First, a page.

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20121027
20121027
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Search Results 0 to 38 of about 39 (some duplicates have been removed)
. for those of you who think burning crosses and hooded rallies are relative of the civil rights era, think again. hate groups in america have doubled in the past decade and it may surprise you who is among their ranks and what their agenda is. inside the new kkk. >> forward, march. >> reporter: in a forest grove not far from the nation's capital -- >> for god. >> for god. >> for country. >> for country. >> reporter: a group of men and women gather. >> for race. >> for race. >> for klan. >> for klan. >> reporter: and the lights fade, they enact a ritual over a century old, but is fresh and searing as the flame they ignite. >> klansmen, the fiery cross. >> reporter: a cross on fire. they. >> reporter: known as the invisible empire for a reason. they thrive in secrecy, almost never permitting outsiders access. who are they? >> i could be your neighborhood. you don't know who i am. you could think the world of me, but yet if you see me in this hood, your thoughts could change. >> i been a fireman. i've been in the navy. >> reporter:people wearing these robes walk among us. >> if you want to be
're eligible. >> when we come back, myrna, you said there's going to be a civil rights rain of fire to protect voters. i'm interested in what that might look like. more on voter empowerment in this week in voter suppression when we come back. the skin perfecting color of a bb cream equal? introducing the newest trend in beauty. olay total effects cc cream. c for color. c for correction. [ female announcer ] fight 7 signs of aging with a flawlessly beautiful complexion instantly. we call it a phenomenon. you'll call it possibly the most exciting skin care since...olay. cc for yourself. [ female announcer ] and challenge what's possible with olay total effects cc cream. tomato, obviously. haha. there's more than that though, there's a kick to it. there's a pop. wahlalalalallala! pepper, but not pepper, i'm getting like, pep-pepper. it's kind of like drinking a food that's a drink, or a drink that's a food, zip zip zip zip zip! i'm literally getting zinged by the flavor. smooth, but crisp. velvety. kind of makes me feel like a dah zing yah woooooh! [ male announcer ] taste it and describe the ind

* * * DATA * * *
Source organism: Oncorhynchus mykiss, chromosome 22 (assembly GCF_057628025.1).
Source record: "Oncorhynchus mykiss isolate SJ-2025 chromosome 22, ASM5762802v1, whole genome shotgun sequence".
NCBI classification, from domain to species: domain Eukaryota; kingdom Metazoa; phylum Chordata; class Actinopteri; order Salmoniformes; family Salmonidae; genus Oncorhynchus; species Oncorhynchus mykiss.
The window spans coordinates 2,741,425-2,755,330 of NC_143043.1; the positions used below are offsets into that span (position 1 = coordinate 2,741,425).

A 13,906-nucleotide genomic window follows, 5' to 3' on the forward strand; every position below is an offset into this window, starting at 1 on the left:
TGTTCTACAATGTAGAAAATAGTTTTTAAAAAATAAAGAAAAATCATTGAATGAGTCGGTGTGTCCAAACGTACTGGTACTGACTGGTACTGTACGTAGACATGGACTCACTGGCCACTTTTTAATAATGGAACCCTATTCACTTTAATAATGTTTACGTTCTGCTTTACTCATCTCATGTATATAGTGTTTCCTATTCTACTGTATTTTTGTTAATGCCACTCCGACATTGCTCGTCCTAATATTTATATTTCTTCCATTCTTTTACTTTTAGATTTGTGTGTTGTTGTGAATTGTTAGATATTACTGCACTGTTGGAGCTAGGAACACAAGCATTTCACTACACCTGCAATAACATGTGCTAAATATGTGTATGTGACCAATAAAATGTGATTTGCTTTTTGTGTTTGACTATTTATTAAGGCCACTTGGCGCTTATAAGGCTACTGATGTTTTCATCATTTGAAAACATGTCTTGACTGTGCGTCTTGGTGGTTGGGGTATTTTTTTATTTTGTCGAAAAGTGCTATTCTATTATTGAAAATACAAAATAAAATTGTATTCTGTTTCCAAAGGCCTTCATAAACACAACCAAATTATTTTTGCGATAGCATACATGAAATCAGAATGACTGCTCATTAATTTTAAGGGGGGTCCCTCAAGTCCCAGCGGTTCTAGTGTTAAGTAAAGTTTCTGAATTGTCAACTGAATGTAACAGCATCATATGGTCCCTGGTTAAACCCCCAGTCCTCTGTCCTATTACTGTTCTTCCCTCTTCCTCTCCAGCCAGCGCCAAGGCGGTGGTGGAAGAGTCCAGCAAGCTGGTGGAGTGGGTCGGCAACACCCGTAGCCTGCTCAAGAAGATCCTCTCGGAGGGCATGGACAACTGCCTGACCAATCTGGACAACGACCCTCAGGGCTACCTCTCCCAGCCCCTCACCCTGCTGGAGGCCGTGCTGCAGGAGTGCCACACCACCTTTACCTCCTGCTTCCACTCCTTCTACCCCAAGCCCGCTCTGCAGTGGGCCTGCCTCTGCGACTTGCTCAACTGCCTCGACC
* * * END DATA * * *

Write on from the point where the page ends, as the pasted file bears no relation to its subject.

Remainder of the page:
prosecutor, a civil rights attorney, founder of a small business and volunteered as chair of both the neighborhood association and an affordable housing organization. when i was elected four years ago, i promised to bring people together to deliver results to increase cooperation and accountability at city hall. over the past four years i'm proud of what we have=hvj÷ accomplishedpj9n together, focusing on what matters to deliver for our dim0]czdñ 3 neighborhoods, again and again. now, we've been creating jobsm with waterfront projects to open the new exploratorium, cruise ship terminal america's cup, north beach chinatown campus, a chinese hospital. we're been keeping families in our city by rebuilding the northeast recreation center, playgrounds all over the district, we've been supporting small businesses cutting small business fees, red tape and championing business tax reform on the november ballot. when proposition e passes so that we end our tax on jobs rather than on profits, our local merchants, our restaura
is civil-rights issue and talk about the economic impact of the marriage equality law in new york. with the 8000 gay and lesbian couples have been married in near cities and the law passed last year. but every riding is this television -- every wedding is a celebration that generates revenues for our businesses. six marriages generated more than two and $59 million -- gay marriage generate more than $259 and last month. >> it passed, maryland would be the first day to pass marriage quality. >> the question may face is not if marriage equality will come to all 50 states but when. marylanders have a chance to lead the way on election day. >> you can take a closer look at question 6 and all the other statewide ballot questions. there are a few of them this year on our commitment 2012 mobile app and wbal tv.com >> would you would call a dinar -- what you would call a bizarre situation. >> a mother comes home to find her two that children murdered. the person report of the response of feet irresponsible, their nanny. -- reportedly responsible, and their nanny. >> the weather is quiet n